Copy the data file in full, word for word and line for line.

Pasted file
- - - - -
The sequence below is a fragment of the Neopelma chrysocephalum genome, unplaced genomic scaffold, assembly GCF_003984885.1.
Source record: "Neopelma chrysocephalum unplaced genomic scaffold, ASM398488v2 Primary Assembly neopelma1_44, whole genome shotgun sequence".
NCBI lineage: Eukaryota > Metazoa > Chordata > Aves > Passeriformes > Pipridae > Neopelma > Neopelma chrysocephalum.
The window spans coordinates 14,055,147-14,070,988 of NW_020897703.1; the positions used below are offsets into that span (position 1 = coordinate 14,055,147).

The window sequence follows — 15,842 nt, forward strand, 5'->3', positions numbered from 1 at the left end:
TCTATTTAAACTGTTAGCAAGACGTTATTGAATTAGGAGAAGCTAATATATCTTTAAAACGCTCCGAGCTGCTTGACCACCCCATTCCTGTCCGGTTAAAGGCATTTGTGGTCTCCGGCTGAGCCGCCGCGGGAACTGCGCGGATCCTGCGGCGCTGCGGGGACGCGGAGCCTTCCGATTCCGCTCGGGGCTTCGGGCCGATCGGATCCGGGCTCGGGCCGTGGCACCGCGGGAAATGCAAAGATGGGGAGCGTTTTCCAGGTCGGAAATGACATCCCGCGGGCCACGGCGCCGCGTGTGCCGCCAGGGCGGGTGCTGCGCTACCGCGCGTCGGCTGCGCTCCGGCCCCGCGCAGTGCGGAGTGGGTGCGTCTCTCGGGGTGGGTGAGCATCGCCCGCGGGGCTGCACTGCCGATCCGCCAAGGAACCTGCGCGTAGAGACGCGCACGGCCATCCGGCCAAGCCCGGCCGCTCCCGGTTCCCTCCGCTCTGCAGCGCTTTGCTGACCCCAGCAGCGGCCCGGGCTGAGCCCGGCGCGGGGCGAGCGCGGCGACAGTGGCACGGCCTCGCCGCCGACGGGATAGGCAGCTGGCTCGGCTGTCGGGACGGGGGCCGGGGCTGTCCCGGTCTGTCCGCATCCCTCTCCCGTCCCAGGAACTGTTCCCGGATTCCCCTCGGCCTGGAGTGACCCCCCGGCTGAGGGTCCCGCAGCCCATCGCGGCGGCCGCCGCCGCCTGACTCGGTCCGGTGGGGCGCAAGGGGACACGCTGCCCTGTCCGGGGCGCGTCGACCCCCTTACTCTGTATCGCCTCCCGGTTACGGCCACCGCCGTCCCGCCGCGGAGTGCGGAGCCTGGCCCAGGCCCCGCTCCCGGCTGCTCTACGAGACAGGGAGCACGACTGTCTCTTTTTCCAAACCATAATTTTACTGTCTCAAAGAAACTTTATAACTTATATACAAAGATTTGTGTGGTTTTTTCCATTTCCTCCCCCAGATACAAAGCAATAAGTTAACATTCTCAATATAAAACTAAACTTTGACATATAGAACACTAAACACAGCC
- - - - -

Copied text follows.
The sequence below is a fragment of the Neopelma chrysocephalum genome, unplaced genomic scaffold, assembly GCF_003984885.1.
Source record: "Neopelma chrysocephalum unplaced genomic scaffold, ASM398488v2 Primary Assembly neopelma1_44, whole genome shotgun sequence".
NCBI lineage: Eukaryota > Metazoa > Chordata > Aves > Passeriformes > Pipridae > Neopelma > Neopelma chrysocephalum.
The window spans coordinates 14,055,147-14,070,988 of NW_020897703.1; the positions used below are offsets into that span (position 1 = coordinate 14,055,147).

The window sequence follows — 15,842 nt, forward strand, 5'->3', positions numbered from 1 at the left end:
TCTATTTAAACTGTTAGCAAGACGTTATTGAATTAGGAGAAGCTAATATATCTTTAAAACGCTCCGAGCTGCTTGACCACCCCATTCCTGTCCGGTTAAAGGCATTTGTGGTCTCCGGCTGAGCCGCCGCGGGAACTGCGCGGATCCTGCGGCGCTGCGGGGACGCGGAGCCTTCCGATTCCGCTCGGGGCTTCGGGCCGATCGGATCCGGGCTCGGGCCGTGGCACCGCGGGAAATGCAAAGATGGGGAGCGTTTTCCAGGTCGGAAATGACATCCCGCGGGCCACGGCGCCGCGTGTGCCGCCAGGGCGGGTGCTGCGCTACCGCGCGTCGGCTGCGCTCCGGCCCCGCGCAGTGCGGAGTGGGTGCGTCTCTCGGGGTGGGTGAGCATCGCCCGCGGGGCTGCACTGCCGATCCGCCAAGGAACCTGCGCGTAGAGACGCGCACGGCCATCCGGCCAAGCCCGGCCGCTCCCGGTTCCCTCCGCTCTGCAGCGCTTTGCTGACCCCAGCAGCGGCCCGGGCTGAGCCCGGCGCGGGGCGAGCGCGGCGACAGTGGCACGGCCTCGCCGCCGACGGGATAGGCAGCTGGCTCGGCTGTCGGGACGGGGGCCGGGGCTGTCCCGGTCTGTCCGCATCCCTCTCCCGTCCCAGGAACTGTTCCCGGATTCCCCTCGGCCTGGAGTGACCCCCCGGCTGAGGGTCCCGCAGCCCATCGCGGCGGCCGCCGCCGCCTGACTCGGTCCGGTGGGGCGCAAGGGGACACGCTGCCCTGTCCGGGGCGCGTCGACCCCCTTACTCTGTATCGCCTCCCGGTTACGGCCACCGCCGTCCCGCCGCGGAGTGCGGAGCCTGGCCCAGGCCCCGCTCCCGGCTGCTCTACGAGACAGGGAGCACGACTGTCTCTTTTTCCAAACCATAATTTTACTGTCTCAAAGAAACTTTATAACTTATATACAAAGATTTGTGTGGTTTTTTCCATTTCCTCCCCCAGATACAAAGCAATAAGTTAACATTCTCAATATAAAACTAAACTTTGACATATAGAACACTAAACACAGCC